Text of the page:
We all know how exhausted, burned out, and depleted we feel when we do too much, too quickly. What would our days look like if were we to slow down not once in a while, but more consistently and just plain more often?
This doesn't mean making our lives less exciting. It does, however, mean that we actually show up for them. It also means we take time to smell the proverbial roses, to taste our food, to listen to our partners and children, and to absorb what is happening when it is happening, and not in the play-by-play later that night or the next morning.
I would of course love us all to take naps, lie over yoga bolsters, and sip nourishing mineral broths every day. But hey, I'm also a realist. It historically has taken me feeling pretty lousy to make this triad mandatory, and your go-to remedies for mellowing out are probably different than mine. Still, dare I say I am improving? I'm catching myself a little quicker within the dizzying spiral of depletion. I also have my arsenal of things to do -- see above -- plus a few others up my sleeve to put into play right away.
What's in your toolkit when you are burned out? What helps you slow down?
We should probably first figure out if you believe in the spirit of slow -- not lazy, stupid, or behind, like the word has sadly come to imply -- but rather deep, present, aware, and sound. It's not like slow hasn't already caught on. There are after all slow movements everywhere: Slow food! Slow love!
Still, the heart of living slow for me is most winningly embodied by slow dance. Picture it: You hold your partner close, maybe rest your head on their shoulder, wrap your arms around them or keep your hand on their low back or hip, whisper a little, and act intimate and loving.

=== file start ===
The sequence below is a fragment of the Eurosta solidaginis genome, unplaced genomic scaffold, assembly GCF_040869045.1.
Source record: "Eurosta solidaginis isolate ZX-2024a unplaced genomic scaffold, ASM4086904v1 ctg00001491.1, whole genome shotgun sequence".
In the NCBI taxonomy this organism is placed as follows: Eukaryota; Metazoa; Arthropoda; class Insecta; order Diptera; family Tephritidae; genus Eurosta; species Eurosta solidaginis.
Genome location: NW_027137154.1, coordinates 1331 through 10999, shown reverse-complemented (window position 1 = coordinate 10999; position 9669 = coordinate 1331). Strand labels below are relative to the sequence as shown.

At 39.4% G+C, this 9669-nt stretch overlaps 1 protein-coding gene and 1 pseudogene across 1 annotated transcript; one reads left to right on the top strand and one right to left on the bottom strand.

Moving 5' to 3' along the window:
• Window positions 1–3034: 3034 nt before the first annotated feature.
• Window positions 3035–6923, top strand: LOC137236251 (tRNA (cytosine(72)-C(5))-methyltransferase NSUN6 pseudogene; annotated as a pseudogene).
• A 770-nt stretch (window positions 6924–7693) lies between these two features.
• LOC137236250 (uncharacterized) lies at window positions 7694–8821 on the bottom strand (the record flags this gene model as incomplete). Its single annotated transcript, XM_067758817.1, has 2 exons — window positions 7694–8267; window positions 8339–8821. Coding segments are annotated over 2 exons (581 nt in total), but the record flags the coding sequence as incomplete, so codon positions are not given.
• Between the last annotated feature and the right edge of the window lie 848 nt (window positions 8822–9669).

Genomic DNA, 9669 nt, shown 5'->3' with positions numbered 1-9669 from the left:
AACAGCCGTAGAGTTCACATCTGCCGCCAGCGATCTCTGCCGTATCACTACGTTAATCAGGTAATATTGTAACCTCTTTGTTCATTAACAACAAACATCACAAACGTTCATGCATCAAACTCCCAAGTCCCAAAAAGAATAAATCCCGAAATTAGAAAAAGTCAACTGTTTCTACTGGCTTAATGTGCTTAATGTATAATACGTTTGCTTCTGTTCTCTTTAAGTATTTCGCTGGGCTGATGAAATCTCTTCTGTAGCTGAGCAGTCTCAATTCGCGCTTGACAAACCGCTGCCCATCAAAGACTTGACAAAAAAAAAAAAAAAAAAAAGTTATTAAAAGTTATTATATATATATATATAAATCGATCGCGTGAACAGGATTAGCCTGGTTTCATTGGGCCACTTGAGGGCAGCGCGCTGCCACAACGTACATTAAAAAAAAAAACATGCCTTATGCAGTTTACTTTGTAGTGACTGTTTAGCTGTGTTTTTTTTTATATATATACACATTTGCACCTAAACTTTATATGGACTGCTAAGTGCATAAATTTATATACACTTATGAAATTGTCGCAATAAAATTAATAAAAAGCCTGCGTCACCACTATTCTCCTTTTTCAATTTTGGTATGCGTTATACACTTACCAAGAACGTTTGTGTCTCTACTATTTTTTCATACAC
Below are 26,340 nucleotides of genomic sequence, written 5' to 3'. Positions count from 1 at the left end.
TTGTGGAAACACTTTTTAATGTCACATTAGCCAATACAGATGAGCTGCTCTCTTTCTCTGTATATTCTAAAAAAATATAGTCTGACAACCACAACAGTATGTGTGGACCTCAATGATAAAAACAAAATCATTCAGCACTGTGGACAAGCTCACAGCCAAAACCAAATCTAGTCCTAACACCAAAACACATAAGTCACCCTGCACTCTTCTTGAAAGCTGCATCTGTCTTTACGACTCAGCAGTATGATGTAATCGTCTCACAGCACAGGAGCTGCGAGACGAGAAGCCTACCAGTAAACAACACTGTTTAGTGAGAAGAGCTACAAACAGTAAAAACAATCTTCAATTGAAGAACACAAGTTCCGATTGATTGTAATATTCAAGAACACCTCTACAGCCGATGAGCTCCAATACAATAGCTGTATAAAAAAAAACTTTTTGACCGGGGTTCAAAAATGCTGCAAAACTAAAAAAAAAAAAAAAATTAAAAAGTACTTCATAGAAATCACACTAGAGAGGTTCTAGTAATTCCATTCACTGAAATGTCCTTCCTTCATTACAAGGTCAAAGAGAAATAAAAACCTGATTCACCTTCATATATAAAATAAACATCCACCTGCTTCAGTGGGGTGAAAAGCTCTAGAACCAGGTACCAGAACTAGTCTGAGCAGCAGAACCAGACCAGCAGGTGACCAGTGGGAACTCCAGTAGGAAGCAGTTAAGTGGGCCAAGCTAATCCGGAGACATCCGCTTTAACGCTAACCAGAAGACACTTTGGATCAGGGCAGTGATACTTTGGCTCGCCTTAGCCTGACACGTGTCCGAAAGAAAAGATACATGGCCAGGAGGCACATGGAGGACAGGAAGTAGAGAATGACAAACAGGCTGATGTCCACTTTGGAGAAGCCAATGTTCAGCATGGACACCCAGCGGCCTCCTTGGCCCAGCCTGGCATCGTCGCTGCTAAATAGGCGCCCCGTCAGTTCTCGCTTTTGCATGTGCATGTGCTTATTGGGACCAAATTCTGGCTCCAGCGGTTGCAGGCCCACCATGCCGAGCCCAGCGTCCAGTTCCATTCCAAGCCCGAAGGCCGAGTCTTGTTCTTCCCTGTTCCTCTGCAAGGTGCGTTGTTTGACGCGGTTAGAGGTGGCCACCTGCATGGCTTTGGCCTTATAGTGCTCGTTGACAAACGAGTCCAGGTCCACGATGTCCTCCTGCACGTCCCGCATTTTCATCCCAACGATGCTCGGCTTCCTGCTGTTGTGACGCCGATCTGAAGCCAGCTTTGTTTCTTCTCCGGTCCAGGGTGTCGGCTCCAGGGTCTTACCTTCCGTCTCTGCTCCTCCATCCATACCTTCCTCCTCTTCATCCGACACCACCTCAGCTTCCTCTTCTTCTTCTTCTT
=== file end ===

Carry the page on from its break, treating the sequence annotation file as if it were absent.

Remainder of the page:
Imagine holding your overtaxed body with that same sentiment! Imagine giving yourself that much care! Here's what I propose: Swap out "dance" for "down," and with the lights dimmed, make a point to weave slowdowns into your life, better yet, into your every day.
Not only is slowing down restful, restorative, and recharging. It is vital. And it feels really good to boot. Slow downs also prep you for the high-tempo, crazy-fast, fluorescent and pumping number that is surely cued up as the very next song in your life.
I can't help but think of Bob Marley's "Turn Your Lights Down," a classic love song but also perfect to sing to ourselves to get us in the slowdown mood: "Turn your lights down low, and a pull your window curtains." He tells us oh so softly, come on, quiet down, get slow. It's not only super seductive, it is super necessary to our wellbeing.
True, we want our bodies to rock it for us 24-7. But how about we slow down, hold them steady, and let them and our wild minds chill out once in a while? Consider it, would you? I don't think you'll be sorry.
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